Ghana has strengthened its efforts to suppress the rights of LGBTQ individuals and those advocating for their rights.

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The parliament of Ghana has approved a law that aims to increase efforts to suppress the freedoms of LGBTQ individuals and those advocating for non-traditional sexual or gender orientations in the nation of West Africa.

The latest law that was approved on Wednesday states that those who deliberately promote, sponsor, or support LGBTQ+ activities could face a maximum prison term of five years.

Before the general election in December, according to observers, the bill must first be approved by the president in order to become a law.

Activist organizations are condemning the Human Sexual Rights and Family Values bill as a step backward for human rights and are urging President Nana Akufo-Addo’s administration to refuse it.

However, the law has gained significant backing in Ghana, with Akufo-Addo stating that he will not permit same-sex marriage during his time as leader.

This law is often called the anti-gay bill. It was supported by a group made up of Christian, Muslim, and Ghanaian traditional leaders, and was approved without opposition through a voice vote.

Although discrimination against LGBTQ individuals is widespread, there has never been a legal prosecution using the outdated colonial law.

According to the bill, engaging in same-sex relationships could result in imprisonment for a period of six months to three years.

People pushing for LGBTQ rights may face more severe consequences, including possible imprisonment of three to five years.

Volker Türk, the UN human rights chief, denounced the approval of the legislation.

He stated his opposition to the bill becoming law and believes that consensual same-sex acts should not be made into a criminal offence.

The speaker cautioned that these actions may subject individuals to hate crimes and urged the government to “guarantee that all individuals can live without harassment, shame, and prejudice, regardless of their sexual orientation or gender identity.”

The Big 18, a coalition composed of attorneys and activists in Ghana, who advocate for human rights, has also expressed disapproval of the proposed legislation.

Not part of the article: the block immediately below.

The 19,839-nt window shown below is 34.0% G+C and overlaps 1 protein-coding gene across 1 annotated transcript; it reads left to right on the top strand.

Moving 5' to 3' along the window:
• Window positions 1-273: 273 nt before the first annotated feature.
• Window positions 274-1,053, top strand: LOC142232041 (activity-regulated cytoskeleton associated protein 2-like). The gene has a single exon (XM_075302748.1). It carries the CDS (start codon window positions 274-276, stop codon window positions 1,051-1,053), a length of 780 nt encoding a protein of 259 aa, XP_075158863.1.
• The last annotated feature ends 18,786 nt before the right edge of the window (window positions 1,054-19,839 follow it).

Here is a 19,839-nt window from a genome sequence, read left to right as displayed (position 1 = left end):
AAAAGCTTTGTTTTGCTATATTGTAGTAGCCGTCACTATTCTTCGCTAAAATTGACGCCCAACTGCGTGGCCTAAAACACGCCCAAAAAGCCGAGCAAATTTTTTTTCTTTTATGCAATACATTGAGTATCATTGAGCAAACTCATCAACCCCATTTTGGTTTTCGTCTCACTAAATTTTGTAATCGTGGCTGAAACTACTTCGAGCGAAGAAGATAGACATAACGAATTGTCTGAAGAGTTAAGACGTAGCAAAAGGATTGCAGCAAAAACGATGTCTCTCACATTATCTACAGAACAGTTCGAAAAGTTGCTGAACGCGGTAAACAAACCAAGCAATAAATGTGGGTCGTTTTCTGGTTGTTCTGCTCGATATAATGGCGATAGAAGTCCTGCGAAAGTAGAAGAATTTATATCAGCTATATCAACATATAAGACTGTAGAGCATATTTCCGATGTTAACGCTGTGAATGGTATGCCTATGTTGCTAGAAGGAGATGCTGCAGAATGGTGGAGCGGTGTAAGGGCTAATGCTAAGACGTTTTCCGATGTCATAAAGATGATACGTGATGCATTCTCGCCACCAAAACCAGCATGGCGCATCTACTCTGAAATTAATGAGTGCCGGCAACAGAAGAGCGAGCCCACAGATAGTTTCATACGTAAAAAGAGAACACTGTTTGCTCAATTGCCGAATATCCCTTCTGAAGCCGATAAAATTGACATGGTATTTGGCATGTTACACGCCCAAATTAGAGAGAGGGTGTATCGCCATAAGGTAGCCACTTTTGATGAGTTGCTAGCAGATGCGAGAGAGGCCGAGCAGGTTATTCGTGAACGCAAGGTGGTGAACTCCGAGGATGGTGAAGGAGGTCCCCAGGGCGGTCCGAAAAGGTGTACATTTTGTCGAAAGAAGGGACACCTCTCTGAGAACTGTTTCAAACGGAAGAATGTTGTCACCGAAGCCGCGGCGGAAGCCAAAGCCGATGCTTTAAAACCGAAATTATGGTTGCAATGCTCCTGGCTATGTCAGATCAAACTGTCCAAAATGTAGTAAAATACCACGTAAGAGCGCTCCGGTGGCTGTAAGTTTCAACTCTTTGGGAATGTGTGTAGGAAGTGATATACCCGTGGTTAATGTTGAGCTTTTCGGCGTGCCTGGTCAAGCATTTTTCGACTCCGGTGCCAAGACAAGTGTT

According to Takyiwaa Manuh, a member of the coalition, the bill’s actions of criminalizing a person’s identity are completely incorrect and unacceptable.

Manuh informed AFP of our strong belief that the president should not approve the bill, as it blatantly disregards the human rights of the LGBT community.

Opposition lawmaker Sam George, the main sponsor of the bill, called on Akufo-Addo to assent to it.

George stated that there is no legislation that addresses LGBTQ issues more effectively than the recently passed bill by parliament. It is hoped that the president will follow through on his promises and stay true to his word.

Concerns are rising among members of Ghana’s LGBTQ community regarding the potential repercussions of the proposed legislation.

Alex Kofi Donkor, the founder and director of the organisation LGBT+ Rights Ghana, said “the passing of this bill will further marginalise and endanger LGBTQ individuals in Ghana.

He expressed that it not only permits discrimination, but also cultivates a climate of intimidation and harassment.

“This legislation poses a danger to the security and welfare of the LGBTQ community, as both members and advocates face severe consequences for their identity and actions.”

The International Lesbian, Gay, Bisexual, Trans, and Intersex Association (ILGA) reports that approximately 30 nations in Africa currently prohibit homosexuality.

Same-sex relationships are severely penalized in Uganda, Mauritania, and several states in Northern Nigeria, with potential death penalty consequences for those accused.

In 2006, South Africa became the sole country in Africa to legalize gay marriage.

The ILGA reports that only a small number of countries, including Cape Verde, Gabon, Guinea-Bissau, Lesotho, Mozambique, and Seychelles, have removed the laws against gay sexual activities.


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